JC:Cause she’s such a good cook, it’s a way to camouflage her violent nature [Laughs]
That’s part of her method, right?
JC:Her charm. [Laughs]
Now, do you actually make great fried chicken?
JC:Great? I love eating great fried chicken, but I haven’t quite mastered making it. My friend taught me a method where you fry it really quick and then bake it so you don’t quite deep-fry it, so it’s not so bad for you, although I think people in the south will crucify me for saying that.
I had to wonder because Ava boasts about her killer fried chicken.
JC:I have some great southerner recipes but I haven’t mastered the frying stuff yet. I always try fried okra and burn it. It’s so embarrassing because my grandma is a great fried okra cooker.
One of the surprises this season is that Ava takes over the prostitutes from Delroy. She flat out murders him and then lets Boyd figure out how to cover it up. Nothing is ever just swept under the rug, we can assume this is going to haunt Ava.
JC:The Delroy stuff? I think it might come back to haunt all of them. [Laughs] It was such a big part of Boyd’s business because he was one of the people he took money from for protection and everything else so I think it weighs heavy on the other customers a little bit.
Is there a reason that Ava hasn’t let the girls go because she was so against being a part of prostitution, or does Boyd basically tell her that they need the money?
JC:I think it’s a good money source for them but Ava told Boyd that “Someone else is going to come in, so why not us?” It’s a great source to launder other business ventures.
For all of the shippers out, you’ve been able to play out a romance in each of the seasons of Justified, can you talk about how that has played out and maybe your favorite Ava-Boyd moment of Season 3?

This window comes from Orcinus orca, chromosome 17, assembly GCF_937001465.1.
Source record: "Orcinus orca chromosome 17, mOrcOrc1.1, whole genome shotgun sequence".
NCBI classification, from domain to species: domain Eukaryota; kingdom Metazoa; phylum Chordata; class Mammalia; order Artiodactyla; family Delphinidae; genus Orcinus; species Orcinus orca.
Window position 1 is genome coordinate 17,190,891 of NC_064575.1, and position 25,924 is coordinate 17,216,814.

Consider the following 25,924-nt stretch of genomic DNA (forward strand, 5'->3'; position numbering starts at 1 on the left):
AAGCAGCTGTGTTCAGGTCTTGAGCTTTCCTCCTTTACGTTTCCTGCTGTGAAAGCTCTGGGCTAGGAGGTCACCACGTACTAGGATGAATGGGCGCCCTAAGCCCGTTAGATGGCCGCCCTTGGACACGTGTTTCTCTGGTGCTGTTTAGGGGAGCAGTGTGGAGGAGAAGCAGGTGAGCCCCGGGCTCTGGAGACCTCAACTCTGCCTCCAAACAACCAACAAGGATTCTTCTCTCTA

JC:I guess when Raylan met Ava she was a victim and she was kind of in shock. She ran into these perfectly wonderful arms and what looked like a great picture. All she wanted was out of Kentucky. She went on and he broke her heart and was forced to go back to her home to Harlan and she realized that “I’m becoming a part of this land. This is where I belong. This is where I’m going to prevail.” When she stood up and started becoming a woman, I was really inside of her. She realizes that, ‘This is my place, this is my place in life right now and I need to stand on my own two feet and make something of it.’ Her and Boyd have that slow progression, a sort of rekindling in Season 2. I always say that Boyd was probably in love with Ava when she was with his brother and never spoke up. They got to reunite with each other as different people. They were both growing, and entered new bodies and identities and they did it together which was really nice. Their love story to me–it makes me gush. Two people from the wrong side of the tracks find new love and onscreen it’s all I could want and I love being a part of it.
And my favorite scene of this season between them is when Ava has to tell Boyd about Delroy [Laughs] because we (Walton and I) were both talking about wanting this to be a conversation between Boyd and Ava like,
Boyd: We need to figure out where Delroy fits this in our goals.
Ava: Oh yeah, I murdered this guy and buried him. [Laughs]
JC:I love how proud Walton (was in that scene), how he played it, kind of surprised, “This girl is even more than I realized.” I like that they keep shocking each other. They keep learning about themselves and in the meantime about each other.
How much do you and Walton prepare on your scenes together, have the two of you talked amongst yourselves at what has brought these two characters so close?
JC:Sometimes we’ll randomly discuss our storyline and talk about a scene we’ve seen in the beginning stages of writing and what we hope for, but mostly the set is where stuff come alive in the moment for us.